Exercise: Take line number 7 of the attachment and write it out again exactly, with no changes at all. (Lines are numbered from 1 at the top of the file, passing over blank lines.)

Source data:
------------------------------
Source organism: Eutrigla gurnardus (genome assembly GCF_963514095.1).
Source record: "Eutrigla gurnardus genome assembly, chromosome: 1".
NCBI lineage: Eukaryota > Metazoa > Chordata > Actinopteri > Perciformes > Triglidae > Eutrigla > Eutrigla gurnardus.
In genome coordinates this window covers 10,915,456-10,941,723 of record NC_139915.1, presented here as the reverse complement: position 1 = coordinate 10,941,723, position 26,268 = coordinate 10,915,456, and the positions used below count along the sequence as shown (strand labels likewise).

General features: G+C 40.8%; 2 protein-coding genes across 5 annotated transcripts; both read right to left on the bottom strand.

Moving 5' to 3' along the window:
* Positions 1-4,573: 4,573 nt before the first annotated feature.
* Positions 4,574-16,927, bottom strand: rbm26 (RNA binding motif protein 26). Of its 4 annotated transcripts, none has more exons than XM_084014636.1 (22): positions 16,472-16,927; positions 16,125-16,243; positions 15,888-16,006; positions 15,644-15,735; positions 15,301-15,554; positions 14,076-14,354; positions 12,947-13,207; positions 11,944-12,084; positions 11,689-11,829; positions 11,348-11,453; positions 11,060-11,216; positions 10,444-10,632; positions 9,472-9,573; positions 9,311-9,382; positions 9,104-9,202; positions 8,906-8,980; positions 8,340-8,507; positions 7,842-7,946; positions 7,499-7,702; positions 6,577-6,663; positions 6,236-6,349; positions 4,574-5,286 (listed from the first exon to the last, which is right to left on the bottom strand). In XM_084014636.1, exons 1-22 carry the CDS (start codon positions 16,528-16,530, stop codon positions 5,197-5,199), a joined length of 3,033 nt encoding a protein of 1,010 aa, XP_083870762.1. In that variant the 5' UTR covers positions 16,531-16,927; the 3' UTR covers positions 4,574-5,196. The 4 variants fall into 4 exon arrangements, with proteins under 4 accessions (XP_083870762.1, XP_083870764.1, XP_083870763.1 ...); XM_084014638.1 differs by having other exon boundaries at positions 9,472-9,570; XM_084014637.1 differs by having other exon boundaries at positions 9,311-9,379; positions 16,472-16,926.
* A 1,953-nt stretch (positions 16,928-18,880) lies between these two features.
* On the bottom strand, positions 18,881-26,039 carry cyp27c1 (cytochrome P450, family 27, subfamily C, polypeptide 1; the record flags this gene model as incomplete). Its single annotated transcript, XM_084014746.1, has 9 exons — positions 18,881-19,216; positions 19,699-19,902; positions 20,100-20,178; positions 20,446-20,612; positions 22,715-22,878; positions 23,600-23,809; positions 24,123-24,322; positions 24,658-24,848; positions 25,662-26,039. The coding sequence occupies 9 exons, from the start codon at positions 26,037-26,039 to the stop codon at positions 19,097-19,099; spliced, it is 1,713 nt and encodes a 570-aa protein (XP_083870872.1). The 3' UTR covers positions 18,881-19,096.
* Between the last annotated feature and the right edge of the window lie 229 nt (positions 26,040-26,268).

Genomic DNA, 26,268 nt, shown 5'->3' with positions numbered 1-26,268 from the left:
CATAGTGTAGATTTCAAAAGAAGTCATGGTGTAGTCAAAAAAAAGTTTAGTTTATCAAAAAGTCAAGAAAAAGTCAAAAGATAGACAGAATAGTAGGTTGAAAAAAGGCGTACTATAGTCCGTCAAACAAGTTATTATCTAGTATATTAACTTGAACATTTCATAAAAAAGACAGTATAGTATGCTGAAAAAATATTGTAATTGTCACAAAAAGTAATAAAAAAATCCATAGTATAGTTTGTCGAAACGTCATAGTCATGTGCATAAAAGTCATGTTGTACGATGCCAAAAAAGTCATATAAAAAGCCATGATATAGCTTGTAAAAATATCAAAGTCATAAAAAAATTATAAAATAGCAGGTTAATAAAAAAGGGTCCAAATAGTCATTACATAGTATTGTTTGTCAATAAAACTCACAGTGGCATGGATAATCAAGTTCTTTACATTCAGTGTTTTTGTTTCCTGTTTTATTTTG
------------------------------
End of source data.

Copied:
* Positions 1-4,573: 4,573 nt before the first annotated feature.